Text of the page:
Simultaneously, the loan-to-deposit ratio has decreased to 86%, and Margins and Costs to Income Ratio has also declined significantly. 2. History of the Central Bank In 1971, UAE formed an independent state. In may 1973, The Currency Board was mandated to issue the national currency , the UAE Dirham. On 10 December 1980: “Union Law No. (10) of 1980 Concerning The Central Bank , The Monetary System And Organization of Banking” was issued, creating the Central Bank of the UAE and providing the Central Bank with authority over the organization of the monetary and banking systems in the UAE.

This includes the organization of monetary, credit and banking policy in the UAE and the supervision of its implementation. During the 1980ies, several measures were taken to strengthen the banking structure (audit, reporting standards, requirements) (cf. Appendix 2) 3. Organization of the Central Bank The members are appointed by a Union Decree after approval by the country’s Council of Ministers, and they serve for 4 years. Members of the Board are disallowed from serving on the board of any commercial bank; they may not be serving members of the UAE Federal National Council or be Ministers of Cabinet. Board of directors Name Position H.

E. * Khalifa Mohammed Al Kindi Chairman H. E. Khalid Juma Al Majid Vice Chairman H. E. Sultan Bin Nasser Al Suwaidi Governor Younis Haji Al Khoori Director Khalid Ahmed Altayer Director Khalid Mohammed Salem Balama Director Hamad Mubarak Bu Amim Director (*H. E. = His Excellency) Senior Management Name Position Mohammed Ali Bin Zayed Al Falasi Deputy Governor Saeed Abdulla Al Hamiz Assistant Governor for Banking Supervision Saif Hadef Al Shamsi Assistant Governor for Monetary Policy and Financial Stability The Central Bank of the United Arab Emirates has five branches, seven departments, seven divisions, seven units and the Risk Bureau.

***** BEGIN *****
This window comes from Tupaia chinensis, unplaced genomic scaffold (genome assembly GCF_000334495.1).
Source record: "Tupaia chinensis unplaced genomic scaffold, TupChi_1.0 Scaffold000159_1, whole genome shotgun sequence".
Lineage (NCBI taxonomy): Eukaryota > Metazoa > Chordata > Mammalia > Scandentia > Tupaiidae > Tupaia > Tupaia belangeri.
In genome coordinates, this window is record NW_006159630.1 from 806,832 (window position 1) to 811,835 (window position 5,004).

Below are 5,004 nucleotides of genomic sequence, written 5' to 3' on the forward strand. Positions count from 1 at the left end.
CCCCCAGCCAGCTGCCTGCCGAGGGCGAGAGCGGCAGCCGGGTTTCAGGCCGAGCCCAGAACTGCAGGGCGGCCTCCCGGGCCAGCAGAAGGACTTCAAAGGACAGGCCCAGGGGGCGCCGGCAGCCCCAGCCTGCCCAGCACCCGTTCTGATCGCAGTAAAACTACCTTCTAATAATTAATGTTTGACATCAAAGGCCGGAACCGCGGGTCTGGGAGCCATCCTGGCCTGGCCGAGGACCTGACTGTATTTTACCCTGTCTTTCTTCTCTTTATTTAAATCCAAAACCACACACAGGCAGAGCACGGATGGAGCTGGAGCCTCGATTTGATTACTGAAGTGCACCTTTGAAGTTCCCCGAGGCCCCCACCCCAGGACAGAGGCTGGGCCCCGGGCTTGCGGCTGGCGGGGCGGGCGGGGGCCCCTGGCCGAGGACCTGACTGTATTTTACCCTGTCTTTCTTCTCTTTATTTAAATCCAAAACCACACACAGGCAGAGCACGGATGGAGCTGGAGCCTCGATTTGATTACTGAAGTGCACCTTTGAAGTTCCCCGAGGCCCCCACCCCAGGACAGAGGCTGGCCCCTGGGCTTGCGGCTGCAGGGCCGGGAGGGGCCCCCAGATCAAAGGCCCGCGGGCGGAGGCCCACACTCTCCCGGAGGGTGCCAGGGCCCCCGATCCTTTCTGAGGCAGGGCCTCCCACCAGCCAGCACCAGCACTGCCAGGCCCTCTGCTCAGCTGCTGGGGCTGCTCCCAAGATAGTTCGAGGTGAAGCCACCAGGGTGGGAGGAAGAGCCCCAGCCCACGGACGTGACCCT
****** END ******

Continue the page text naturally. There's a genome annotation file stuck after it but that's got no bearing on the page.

Its branches are in Dubai, Sharjah, Ras Al Khaimah, Fujairah and Al Ain. The central bank 7 Departments: Banking Supervision and Examination: This Department is responsible for setting the standards regulating the sector and processes applications for licenses. The bank has to cooperate internationally with other regulatory authorities, such as the Bank for International Settlements, the International Monetary Fund, and the World Bank. Banking Operations: Consists of five sections: 1. Currency Notes & Coins Section 2. Vaults and Strong Room Section 3. Banking Operations Follow-up Section.

4. Banking Operations Statistics Section 5. Check clearing This Department supervises the printing and launching of new banknotes. They also feature the most upto-date security marks. Research and Statistics: It is the main source of monetary and banking statistics Administrative Affairs: It consists of 5 elements: 1. The Purchasing Section 2. The Maintenance Section 3. The Correspondence and Archives Section 4. The Security and Guards Section 5. The Library Financial Control: The functions are to monitor, control and report on the financial aspects of the Central Bank.